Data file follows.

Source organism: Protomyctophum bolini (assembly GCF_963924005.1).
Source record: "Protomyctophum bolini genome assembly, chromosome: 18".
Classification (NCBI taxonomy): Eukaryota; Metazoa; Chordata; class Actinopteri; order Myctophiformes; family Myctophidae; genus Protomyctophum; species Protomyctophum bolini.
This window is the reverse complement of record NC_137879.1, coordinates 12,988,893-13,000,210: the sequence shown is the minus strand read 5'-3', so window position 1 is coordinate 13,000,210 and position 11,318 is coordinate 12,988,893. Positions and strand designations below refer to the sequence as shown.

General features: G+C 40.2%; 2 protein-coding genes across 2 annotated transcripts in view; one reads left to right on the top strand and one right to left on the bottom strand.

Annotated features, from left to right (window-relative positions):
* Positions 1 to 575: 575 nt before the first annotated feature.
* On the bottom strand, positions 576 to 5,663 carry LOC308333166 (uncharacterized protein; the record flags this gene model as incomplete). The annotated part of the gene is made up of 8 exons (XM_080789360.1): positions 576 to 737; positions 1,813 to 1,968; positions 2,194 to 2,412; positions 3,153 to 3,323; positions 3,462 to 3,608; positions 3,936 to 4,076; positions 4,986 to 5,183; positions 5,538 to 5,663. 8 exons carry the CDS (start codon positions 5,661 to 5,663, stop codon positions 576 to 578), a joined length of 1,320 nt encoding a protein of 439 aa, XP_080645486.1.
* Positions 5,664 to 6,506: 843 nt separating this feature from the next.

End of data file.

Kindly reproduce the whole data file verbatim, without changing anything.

Source organism: Protomyctophum bolini (assembly GCF_963924005.1).
Source record: "Protomyctophum bolini genome assembly, chromosome: 18".
Classification (NCBI taxonomy): Eukaryota; Metazoa; Chordata; class Actinopteri; order Myctophiformes; family Myctophidae; genus Protomyctophum; species Protomyctophum bolini.
This window is the reverse complement of record NC_137879.1, coordinates 12,988,893-13,000,210: the sequence shown is the minus strand read 5'-3', so window position 1 is coordinate 13,000,210 and position 11,318 is coordinate 12,988,893. Positions and strand designations below refer to the sequence as shown.

General features: G+C 40.2%; 2 protein-coding genes across 2 annotated transcripts in view; one reads left to right on the top strand and one right to left on the bottom strand.

Annotated features, from left to right (window-relative positions):
* Positions 1 to 575: 575 nt before the first annotated feature.
* On the bottom strand, positions 576 to 5,663 carry LOC308333166 (uncharacterized protein; the record flags this gene model as incomplete). The annotated part of the gene is made up of 8 exons (XM_080789360.1): positions 576 to 737; positions 1,813 to 1,968; positions 2,194 to 2,412; positions 3,153 to 3,323; positions 3,462 to 3,608; positions 3,936 to 4,076; positions 4,986 to 5,183; positions 5,538 to 5,663. 8 exons carry the CDS (start codon positions 5,661 to 5,663, stop codon positions 576 to 578), a joined length of 1,320 nt encoding a protein of 439 aa, XP_080645486.1.
* Positions 5,664 to 6,506: 843 nt separating this feature from the next.